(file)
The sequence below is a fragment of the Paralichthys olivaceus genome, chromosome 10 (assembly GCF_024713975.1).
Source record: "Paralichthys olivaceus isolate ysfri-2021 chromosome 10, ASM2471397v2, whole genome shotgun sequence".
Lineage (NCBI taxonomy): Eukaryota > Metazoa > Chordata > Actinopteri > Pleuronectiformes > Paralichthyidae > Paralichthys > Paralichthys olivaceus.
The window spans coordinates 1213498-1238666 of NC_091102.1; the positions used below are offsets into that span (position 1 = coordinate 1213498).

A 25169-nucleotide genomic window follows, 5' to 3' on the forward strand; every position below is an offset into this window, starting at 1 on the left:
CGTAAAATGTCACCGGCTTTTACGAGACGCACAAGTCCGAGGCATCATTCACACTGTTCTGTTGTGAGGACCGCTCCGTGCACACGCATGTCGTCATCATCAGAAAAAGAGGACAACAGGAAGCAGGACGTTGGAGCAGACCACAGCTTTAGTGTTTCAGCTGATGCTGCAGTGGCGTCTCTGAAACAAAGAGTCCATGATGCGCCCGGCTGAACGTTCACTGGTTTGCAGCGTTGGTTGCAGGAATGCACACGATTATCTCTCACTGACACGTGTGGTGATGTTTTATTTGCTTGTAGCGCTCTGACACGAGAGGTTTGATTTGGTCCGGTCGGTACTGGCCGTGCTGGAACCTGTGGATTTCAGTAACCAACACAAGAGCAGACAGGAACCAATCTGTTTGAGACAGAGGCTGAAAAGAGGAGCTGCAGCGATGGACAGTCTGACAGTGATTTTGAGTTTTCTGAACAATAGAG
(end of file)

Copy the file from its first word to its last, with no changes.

The sequence below is a fragment of the Paralichthys olivaceus genome, chromosome 10 (assembly GCF_024713975.1).
Source record: "Paralichthys olivaceus isolate ysfri-2021 chromosome 10, ASM2471397v2, whole genome shotgun sequence".
Lineage (NCBI taxonomy): Eukaryota > Metazoa > Chordata > Actinopteri > Pleuronectiformes > Paralichthyidae > Paralichthys > Paralichthys olivaceus.
The window spans coordinates 1213498-1238666 of NC_091102.1; the positions used below are offsets into that span (position 1 = coordinate 1213498).

A 25169-nucleotide genomic window follows, 5' to 3' on the forward strand; every position below is an offset into this window, starting at 1 on the left:
CGTAAAATGTCACCGGCTTTTACGAGACGCACAAGTCCGAGGCATCATTCACACTGTTCTGTTGTGAGGACCGCTCCGTGCACACGCATGTCGTCATCATCAGAAAAAGAGGACAACAGGAAGCAGGACGTTGGAGCAGACCACAGCTTTAGTGTTTCAGCTGATGCTGCAGTGGCGTCTCTGAAACAAAGAGTCCATGATGCGCCCGGCTGAACGTTCACTGGTTTGCAGCGTTGGTTGCAGGAATGCACACGATTATCTCTCACTGACACGTGTGGTGATGTTTTATTTGCTTGTAGCGCTCTGACACGAGAGGTTTGATTTGGTCCGGTCGGTACTGGCCGTGCTGGAACCTGTGGATTTCAGTAACCAACACAAGAGCAGACAGGAACCAATCTGTTTGAGACAGAGGCTGAAAAGAGGAGCTGCAGCGATGGACAGTCTGACAGTGATTTTGAGTTTTCTGAACAATAGAG